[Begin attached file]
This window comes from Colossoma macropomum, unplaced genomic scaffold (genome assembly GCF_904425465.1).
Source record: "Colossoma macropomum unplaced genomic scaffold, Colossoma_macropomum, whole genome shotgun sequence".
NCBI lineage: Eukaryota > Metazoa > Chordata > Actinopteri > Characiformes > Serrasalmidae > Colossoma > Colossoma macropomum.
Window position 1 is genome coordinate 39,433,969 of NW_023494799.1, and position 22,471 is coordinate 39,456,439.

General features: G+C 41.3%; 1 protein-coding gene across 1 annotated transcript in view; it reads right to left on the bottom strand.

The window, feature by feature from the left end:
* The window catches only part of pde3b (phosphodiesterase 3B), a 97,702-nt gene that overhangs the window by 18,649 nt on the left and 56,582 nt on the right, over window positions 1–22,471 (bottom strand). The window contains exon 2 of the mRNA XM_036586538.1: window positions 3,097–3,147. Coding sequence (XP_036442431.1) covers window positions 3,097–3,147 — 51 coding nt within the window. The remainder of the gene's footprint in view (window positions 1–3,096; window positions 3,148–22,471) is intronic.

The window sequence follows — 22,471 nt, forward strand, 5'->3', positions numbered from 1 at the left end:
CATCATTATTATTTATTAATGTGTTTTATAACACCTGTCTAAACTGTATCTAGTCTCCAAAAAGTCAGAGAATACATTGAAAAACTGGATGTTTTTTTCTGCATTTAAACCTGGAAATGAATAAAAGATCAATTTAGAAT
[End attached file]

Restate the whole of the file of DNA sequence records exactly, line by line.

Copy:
This window comes from Colossoma macropomum, unplaced genomic scaffold (genome assembly GCF_904425465.1).
Source record: "Colossoma macropomum unplaced genomic scaffold, Colossoma_macropomum, whole genome shotgun sequence".
NCBI lineage: Eukaryota > Metazoa > Chordata > Actinopteri > Characiformes > Serrasalmidae > Colossoma > Colossoma macropomum.
Window position 1 is genome coordinate 39,433,969 of NW_023494799.1, and position 22,471 is coordinate 39,456,439.

General features: G+C 41.3%; 1 protein-coding gene across 1 annotated transcript in view; it reads right to left on the bottom strand.

The window, feature by feature from the left end:
* The window catches only part of pde3b (phosphodiesterase 3B), a 97,702-nt gene that overhangs the window by 18,649 nt on the left and 56,582 nt on the right, over window positions 1–22,471 (bottom strand). The window contains exon 2 of the mRNA XM_036586538.1: window positions 3,097–3,147. Coding sequence (XP_036442431.1) covers window positions 3,097–3,147 — 51 coding nt within the window. The remainder of the gene's footprint in view (window positions 1–3,096; window positions 3,148–22,471) is intronic.

The window sequence follows — 22,471 nt, forward strand, 5'->3', positions numbered from 1 at the left end:
CATCATTATTATTTATTAATGTGTTTTATAACACCTGTCTAAACTGTATCTAGTCTCCAAAAAGTCAGAGAATACATTGAAAAACTGGATGTTTTTTTCTGCATTTAAACCTGGAAATGAATAAAAGATCAATTTAGAAT